He was ordained a priest Aug. 28, 1948. To fulfill his compulsory military service, he worked as auxiliary chaplain at the military hospital in Salamanca while studying sacred theology at the nearby pontifical university.

From 1950 to 1954 he served as pastor in two towns of the Diocese of Zamora, then joined OCSHA and was promptly assigned to Cuba, where he tended to the needs of sugarcane workers and their families.

After arriving in the then Diocese of Miami, he spent a few months at Corpus Christi Parish in the Wynwood neighborhood before being assigned to work at St. Francis Xavier Parish in Fort Myers. From 1962 to 1967 he served as administrator of Catholic missions in LaBelle (Our Lady Queen of Heaven) and Immokalee (Our Lady of Guadalupe), all of which were then part of the Miami diocese.

There, he devoted himself to defending the rights of long-suffering migrant workers against the “indifferent capitalists” who employed them. In LaBelle, he said his proudest accomplishment was building a church for the poor community, “against the advice of the bishop and other counselors.”

He returned to Miami in 1967, serving as parochial vicar of St. Michael the Archangel, then in 1969 as parochial vicar at St. Mary Cathedral. In 1970 he was named administrator of San Juan Bautista Mission for Puerto Ricans, once again in the Wynwood neighborhood. From 1972 to 1979, he served as parochial vicar at St. John the Apostle in Hialeah.

In between, he obtained a Bachelor’s degree in Latin American and English literature from Villanova University.

On July 4, 1979, he took over as administrator, and later pastor, of St. Cecilia Church, a community which is predominantly Hispanic, working-class, poor and immigrant. There, he started a day care center and a Casita (little house) to provide social services for the people: food for 87 families each week, counseling services, housing and employment assistance, and advice on immigration matters.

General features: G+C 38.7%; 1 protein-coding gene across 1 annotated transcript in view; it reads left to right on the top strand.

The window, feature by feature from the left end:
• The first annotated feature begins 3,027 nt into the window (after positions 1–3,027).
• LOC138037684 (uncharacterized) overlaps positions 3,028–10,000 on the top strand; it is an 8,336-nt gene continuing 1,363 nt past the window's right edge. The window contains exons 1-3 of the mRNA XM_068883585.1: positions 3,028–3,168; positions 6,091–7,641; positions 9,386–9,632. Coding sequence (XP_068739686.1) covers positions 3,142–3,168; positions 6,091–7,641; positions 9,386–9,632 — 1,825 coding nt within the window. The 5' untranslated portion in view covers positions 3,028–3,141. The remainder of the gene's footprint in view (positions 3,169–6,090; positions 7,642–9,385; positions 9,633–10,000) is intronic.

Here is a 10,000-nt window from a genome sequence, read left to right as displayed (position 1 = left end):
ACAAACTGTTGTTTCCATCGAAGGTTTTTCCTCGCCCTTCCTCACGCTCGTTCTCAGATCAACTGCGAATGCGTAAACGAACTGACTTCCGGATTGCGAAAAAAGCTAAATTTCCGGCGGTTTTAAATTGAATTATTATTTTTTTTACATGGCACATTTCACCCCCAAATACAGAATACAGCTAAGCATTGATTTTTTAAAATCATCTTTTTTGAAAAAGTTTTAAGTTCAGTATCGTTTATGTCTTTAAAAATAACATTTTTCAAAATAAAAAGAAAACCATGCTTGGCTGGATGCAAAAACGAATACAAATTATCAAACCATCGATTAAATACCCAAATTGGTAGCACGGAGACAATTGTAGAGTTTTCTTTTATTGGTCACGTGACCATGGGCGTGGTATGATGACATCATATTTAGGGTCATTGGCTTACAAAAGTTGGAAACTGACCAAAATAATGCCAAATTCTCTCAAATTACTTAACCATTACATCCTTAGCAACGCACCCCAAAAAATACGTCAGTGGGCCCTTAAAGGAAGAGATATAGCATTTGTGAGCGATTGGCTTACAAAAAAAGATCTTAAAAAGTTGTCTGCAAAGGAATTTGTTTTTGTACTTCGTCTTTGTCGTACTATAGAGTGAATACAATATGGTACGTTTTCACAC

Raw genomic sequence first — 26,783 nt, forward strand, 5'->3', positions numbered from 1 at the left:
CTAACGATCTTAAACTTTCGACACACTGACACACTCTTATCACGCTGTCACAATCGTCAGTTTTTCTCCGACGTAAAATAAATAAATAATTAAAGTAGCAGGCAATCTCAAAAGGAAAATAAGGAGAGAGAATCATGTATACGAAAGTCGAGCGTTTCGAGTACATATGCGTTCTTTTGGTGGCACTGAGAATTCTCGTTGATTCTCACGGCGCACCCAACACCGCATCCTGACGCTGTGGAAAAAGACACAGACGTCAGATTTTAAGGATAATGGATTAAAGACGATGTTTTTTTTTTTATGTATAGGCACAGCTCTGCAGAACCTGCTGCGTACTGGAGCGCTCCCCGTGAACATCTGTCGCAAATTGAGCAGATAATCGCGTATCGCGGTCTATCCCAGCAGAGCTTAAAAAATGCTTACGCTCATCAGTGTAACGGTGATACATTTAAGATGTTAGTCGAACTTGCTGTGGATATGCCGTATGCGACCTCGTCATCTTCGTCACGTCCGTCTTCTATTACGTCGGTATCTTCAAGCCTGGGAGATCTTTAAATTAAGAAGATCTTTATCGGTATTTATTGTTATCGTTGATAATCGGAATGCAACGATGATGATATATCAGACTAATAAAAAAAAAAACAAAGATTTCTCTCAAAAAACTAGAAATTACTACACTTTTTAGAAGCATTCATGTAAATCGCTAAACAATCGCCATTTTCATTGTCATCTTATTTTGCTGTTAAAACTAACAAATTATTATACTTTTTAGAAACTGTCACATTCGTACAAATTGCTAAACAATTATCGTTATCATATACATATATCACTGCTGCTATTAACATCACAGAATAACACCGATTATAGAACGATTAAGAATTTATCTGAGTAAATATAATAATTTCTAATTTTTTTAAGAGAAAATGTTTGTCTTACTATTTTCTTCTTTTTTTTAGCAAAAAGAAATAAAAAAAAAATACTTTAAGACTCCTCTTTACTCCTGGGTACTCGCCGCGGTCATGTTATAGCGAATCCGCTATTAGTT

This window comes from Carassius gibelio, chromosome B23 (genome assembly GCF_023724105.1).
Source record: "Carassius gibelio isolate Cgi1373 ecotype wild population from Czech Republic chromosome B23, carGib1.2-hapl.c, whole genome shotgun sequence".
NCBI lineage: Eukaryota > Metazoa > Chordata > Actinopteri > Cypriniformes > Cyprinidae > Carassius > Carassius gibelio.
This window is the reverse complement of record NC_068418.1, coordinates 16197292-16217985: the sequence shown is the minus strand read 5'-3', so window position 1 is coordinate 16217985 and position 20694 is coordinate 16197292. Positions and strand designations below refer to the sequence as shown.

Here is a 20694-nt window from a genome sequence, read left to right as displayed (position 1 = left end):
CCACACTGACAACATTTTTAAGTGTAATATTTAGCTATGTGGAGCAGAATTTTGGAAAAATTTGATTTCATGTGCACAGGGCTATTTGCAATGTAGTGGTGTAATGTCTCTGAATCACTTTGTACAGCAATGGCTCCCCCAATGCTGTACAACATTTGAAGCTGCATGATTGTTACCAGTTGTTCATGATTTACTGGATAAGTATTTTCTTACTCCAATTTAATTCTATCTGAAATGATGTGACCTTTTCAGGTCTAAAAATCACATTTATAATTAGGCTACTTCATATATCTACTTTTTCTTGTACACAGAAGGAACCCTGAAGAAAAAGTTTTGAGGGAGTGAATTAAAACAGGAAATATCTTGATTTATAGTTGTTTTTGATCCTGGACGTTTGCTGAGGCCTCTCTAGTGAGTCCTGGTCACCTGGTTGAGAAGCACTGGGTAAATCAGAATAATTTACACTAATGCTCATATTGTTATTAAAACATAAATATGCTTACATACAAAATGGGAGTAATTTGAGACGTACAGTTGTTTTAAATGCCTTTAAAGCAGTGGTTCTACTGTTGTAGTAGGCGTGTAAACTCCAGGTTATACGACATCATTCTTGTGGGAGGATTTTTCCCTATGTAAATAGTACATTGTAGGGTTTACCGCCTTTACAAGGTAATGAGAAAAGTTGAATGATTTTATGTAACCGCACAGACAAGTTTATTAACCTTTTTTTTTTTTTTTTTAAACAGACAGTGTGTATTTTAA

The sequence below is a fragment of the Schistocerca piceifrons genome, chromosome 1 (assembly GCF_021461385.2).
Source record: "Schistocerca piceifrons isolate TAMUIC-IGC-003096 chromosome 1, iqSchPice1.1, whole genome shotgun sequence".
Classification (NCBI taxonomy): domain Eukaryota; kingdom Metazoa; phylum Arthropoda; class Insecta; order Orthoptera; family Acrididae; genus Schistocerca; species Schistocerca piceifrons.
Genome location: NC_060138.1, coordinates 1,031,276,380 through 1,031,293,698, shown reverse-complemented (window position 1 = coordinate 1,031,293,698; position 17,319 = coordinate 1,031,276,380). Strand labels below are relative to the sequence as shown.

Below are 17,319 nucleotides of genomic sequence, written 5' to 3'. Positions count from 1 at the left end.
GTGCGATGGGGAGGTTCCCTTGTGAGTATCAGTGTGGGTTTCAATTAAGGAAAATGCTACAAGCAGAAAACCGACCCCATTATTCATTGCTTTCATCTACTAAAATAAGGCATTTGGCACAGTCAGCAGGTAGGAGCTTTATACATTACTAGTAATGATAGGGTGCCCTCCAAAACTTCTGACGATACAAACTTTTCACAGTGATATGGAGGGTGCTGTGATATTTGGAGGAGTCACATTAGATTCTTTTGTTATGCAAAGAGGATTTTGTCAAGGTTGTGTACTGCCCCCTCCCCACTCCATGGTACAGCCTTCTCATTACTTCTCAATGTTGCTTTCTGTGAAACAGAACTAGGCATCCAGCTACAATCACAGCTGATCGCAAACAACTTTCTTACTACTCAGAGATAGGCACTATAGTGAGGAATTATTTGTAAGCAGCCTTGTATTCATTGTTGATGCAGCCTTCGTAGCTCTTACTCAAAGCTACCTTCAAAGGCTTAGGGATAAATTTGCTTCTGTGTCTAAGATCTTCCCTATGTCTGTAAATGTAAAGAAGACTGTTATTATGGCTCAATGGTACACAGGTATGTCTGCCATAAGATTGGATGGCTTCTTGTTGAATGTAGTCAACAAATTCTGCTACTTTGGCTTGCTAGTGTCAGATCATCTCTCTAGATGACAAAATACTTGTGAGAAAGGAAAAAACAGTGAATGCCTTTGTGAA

The parish secretary in 1998, Magda Barzana, described her boss this way to the Florida Catholic, on the occasion of his 50th anniversary in the priesthood: “I have not known any other person who better represents the priesthood. And I’ve worked with some really good ones.”

She noted that “every person who comes here hungry, he takes them out to eat. I have never seen him turn away anybody.” The parish offered more than 20 programs to aid the poor, she said, and Msgr. Ordax “has struggled to start all of them.”

He also managed, with the help of loans from the archdiocese, to erect a new church for the community after the ailing roof of the original building — a converted Baptist temple — succumbed to the winds of Hurricane Andrew.

Being named a monsignor is a great honor, Msgr. Ordax noted at the time, but on a personal level, nothing has changed. “With or without the title I will always be me,” he said, someone characterized by “an innate rebelliousness.”

By way of proving it, he added: “I have faced temptation like every human being. Many temptations, many struggles. But being a monsignor was never one of them.”

The wake for Msgr. Ordax will take place Friday, March 16, from 6 to 11 p.m. at St. Cecilia, with a prayer service starting at 8 p.m. The funeral Mass will be celebrated there Saturday, March 17, at 10 a.m., followed by burial at Our Lady of Mercy Cemetery in Doral. St. Cecilia is located at 1040 W. 29 St., Hialeah.